Where do I start?

24th January 2003 at 00:00
I'm an NQT working as a supply teacher because I can't get a full-time job.

After interviews the feedback I generally get is that I am a "strong candidate" and should have no problem securing a post in the near future.

This is after I have been told that the post has been given to an "outstanding candidate" or someone with "more experience". At the last couple of interviews the posts went to candidates who were already teaching in the schools. How can I improve my prospects of finding a permanent teaching post?

You're not doing anything wrong; you just need to persevere. You're right to work as a supply. This will give you rich experiences to draw on in your interview, and is a great way of getting to know about jobs that are coming up. It also gets your name about. Now that you've had a few interviews you can see the type of questions that tend to come up. Note the questions you can remember being asked, then practise the perfect answer. Pepper your answers with real examples from your supply teaching to bring your responses to life. Come across as enthusiastic and keen to learn. That can more than make up for a lack of experience.

My daughter is in the final year of her BA in primary education. Is the pound;4,000 golden hello and the repayment of loans taken out with the Student Loan Company available to students like her or only for PGCE students in shortage subjects? She will have a student loan of approximately pound;15,500 to pay back.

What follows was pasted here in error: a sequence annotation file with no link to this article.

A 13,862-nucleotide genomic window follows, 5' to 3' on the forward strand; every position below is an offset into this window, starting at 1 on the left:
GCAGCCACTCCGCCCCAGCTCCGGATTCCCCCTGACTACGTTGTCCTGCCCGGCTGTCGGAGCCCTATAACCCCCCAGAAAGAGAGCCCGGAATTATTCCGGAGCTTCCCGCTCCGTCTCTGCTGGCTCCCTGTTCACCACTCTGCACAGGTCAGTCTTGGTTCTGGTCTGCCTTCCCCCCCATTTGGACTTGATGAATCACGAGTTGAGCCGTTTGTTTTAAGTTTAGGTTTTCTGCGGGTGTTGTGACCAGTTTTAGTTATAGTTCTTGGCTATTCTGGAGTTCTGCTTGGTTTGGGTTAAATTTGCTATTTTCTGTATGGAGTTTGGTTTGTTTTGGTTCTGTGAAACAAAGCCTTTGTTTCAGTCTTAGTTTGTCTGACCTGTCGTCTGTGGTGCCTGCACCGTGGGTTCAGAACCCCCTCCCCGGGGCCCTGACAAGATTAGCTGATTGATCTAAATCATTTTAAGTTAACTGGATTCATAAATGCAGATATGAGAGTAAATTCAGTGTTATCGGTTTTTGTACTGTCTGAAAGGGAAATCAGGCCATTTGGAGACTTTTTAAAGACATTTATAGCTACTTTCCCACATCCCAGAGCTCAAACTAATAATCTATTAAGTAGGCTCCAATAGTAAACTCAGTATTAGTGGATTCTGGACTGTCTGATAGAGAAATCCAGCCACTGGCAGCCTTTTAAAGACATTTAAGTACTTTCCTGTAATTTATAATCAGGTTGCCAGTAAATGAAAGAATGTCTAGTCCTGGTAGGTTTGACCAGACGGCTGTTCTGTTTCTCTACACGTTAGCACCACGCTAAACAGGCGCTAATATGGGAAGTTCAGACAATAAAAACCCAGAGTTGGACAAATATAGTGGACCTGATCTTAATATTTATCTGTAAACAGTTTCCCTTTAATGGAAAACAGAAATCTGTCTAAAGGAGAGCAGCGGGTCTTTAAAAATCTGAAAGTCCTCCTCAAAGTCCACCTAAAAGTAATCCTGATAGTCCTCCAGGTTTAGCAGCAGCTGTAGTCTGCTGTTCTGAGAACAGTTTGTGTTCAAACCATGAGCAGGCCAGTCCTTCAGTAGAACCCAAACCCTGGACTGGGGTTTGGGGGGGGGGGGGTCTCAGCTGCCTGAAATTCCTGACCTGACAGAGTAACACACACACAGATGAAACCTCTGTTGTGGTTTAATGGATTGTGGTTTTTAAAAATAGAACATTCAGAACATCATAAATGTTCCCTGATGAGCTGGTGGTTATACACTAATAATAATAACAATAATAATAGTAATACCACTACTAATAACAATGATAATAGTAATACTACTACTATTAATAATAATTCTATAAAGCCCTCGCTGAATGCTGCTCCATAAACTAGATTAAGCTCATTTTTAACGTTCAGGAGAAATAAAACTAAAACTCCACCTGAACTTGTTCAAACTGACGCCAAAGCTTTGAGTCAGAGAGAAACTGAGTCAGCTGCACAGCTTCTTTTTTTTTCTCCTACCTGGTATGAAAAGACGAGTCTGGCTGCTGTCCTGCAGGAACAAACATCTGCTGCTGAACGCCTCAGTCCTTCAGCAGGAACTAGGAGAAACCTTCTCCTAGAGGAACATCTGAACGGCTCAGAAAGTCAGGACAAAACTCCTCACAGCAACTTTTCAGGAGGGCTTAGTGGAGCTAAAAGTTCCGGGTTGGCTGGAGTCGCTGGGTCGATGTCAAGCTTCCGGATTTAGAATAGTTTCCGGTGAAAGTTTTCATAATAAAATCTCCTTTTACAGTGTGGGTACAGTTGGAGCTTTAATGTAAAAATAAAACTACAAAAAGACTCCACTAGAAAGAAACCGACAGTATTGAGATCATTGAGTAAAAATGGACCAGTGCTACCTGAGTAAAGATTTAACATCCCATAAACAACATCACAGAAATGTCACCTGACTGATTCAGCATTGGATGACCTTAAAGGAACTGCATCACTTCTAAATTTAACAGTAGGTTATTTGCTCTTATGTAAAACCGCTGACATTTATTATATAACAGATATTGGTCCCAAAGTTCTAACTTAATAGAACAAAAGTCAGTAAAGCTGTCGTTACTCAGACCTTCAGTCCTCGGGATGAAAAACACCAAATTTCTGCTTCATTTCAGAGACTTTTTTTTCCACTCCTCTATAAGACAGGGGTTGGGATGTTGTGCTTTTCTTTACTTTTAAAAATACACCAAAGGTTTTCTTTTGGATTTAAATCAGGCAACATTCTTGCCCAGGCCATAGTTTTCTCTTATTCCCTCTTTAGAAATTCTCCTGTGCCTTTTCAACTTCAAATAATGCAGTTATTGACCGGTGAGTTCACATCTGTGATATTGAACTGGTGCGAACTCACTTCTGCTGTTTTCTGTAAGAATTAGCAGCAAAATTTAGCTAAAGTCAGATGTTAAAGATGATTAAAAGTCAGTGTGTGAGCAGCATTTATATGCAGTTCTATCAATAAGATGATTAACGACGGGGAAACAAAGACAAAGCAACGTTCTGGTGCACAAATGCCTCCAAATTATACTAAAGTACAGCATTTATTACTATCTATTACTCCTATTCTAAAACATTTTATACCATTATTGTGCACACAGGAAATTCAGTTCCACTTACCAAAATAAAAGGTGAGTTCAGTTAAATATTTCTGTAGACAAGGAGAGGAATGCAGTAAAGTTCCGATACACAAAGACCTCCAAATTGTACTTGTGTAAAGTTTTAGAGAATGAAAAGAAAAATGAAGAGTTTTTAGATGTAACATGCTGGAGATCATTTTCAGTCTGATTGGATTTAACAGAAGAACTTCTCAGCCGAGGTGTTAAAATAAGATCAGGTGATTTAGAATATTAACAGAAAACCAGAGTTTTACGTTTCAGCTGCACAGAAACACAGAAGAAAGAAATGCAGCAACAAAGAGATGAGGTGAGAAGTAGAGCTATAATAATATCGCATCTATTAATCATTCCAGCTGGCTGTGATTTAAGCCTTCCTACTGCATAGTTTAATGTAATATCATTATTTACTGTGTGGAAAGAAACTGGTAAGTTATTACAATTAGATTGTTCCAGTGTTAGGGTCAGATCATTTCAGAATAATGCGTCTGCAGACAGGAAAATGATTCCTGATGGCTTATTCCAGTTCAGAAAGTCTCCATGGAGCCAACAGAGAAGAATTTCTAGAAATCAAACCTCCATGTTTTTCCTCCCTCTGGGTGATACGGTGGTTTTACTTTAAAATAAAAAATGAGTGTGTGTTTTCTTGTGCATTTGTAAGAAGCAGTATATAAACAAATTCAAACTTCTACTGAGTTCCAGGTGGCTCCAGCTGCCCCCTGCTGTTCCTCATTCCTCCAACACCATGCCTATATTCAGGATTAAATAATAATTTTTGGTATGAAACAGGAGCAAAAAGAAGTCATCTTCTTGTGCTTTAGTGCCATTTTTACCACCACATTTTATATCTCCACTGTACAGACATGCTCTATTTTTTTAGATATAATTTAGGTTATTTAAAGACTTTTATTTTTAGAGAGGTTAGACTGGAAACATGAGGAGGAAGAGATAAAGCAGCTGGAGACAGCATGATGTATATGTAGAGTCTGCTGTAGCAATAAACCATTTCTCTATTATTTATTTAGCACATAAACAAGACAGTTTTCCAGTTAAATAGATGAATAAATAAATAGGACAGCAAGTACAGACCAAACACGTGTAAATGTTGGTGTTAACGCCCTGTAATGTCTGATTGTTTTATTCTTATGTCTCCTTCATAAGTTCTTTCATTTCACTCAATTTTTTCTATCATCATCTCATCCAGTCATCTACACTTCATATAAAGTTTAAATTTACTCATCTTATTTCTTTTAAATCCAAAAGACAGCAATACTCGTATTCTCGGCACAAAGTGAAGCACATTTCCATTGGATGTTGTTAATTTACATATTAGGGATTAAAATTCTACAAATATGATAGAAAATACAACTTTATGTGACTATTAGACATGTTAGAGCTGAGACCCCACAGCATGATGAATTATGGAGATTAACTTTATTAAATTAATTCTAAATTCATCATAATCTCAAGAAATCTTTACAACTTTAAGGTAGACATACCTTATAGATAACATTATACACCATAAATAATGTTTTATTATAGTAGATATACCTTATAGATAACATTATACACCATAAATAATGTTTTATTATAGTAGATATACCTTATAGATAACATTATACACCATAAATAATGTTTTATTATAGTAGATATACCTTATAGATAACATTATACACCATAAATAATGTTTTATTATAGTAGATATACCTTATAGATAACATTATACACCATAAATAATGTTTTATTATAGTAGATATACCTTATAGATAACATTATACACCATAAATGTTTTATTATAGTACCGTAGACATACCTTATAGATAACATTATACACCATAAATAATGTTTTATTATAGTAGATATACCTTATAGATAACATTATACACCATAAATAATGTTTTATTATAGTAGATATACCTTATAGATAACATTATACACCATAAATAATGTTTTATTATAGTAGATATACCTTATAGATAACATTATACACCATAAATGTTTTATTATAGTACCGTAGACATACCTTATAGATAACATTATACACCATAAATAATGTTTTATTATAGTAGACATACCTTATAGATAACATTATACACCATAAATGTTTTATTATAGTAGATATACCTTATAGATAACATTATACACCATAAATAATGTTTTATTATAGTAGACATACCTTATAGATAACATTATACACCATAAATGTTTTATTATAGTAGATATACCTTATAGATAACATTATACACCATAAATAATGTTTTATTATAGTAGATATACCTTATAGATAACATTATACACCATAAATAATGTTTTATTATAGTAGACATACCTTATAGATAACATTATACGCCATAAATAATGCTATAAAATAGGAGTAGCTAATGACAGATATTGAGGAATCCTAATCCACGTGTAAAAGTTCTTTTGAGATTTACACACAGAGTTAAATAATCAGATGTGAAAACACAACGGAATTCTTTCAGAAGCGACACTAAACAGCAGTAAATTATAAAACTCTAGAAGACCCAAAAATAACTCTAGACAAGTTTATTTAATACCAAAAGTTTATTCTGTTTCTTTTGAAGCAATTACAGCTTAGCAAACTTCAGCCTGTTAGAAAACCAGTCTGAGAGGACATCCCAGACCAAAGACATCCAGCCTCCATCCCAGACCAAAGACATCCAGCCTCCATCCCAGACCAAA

I wrote to Tony Blair asking why the pound;6,000 training salary wasn't available to students. The reply I received stated that "this was not the most effective way to meet the Government's recruitment and retention objective". I think this is unfair.

Your daughter won't be entitled to the golden hello. That is only for people with PGCEs in shortage subjects. The repayment of student loans scheme is open to people from any route, but only for shortage subjects.

Primary teachers can get it only if they teach the shortage subject for more than half the week and to classes other than their own, though I do know someone who will get a pound;17,000 loan repaid. I doubt that your daughter would get it. I agree that it's unfair, and it won't help retain committed people with large debts. Complain to your MP, and encourage others to do so.

Are you a student or NQT? Email your questions to: susan.young@newsint.co.uk. Sara Bubb's A Newly Qualified Teacher's Manual: how to meet the induction standards is published by David Fulton, pound;16

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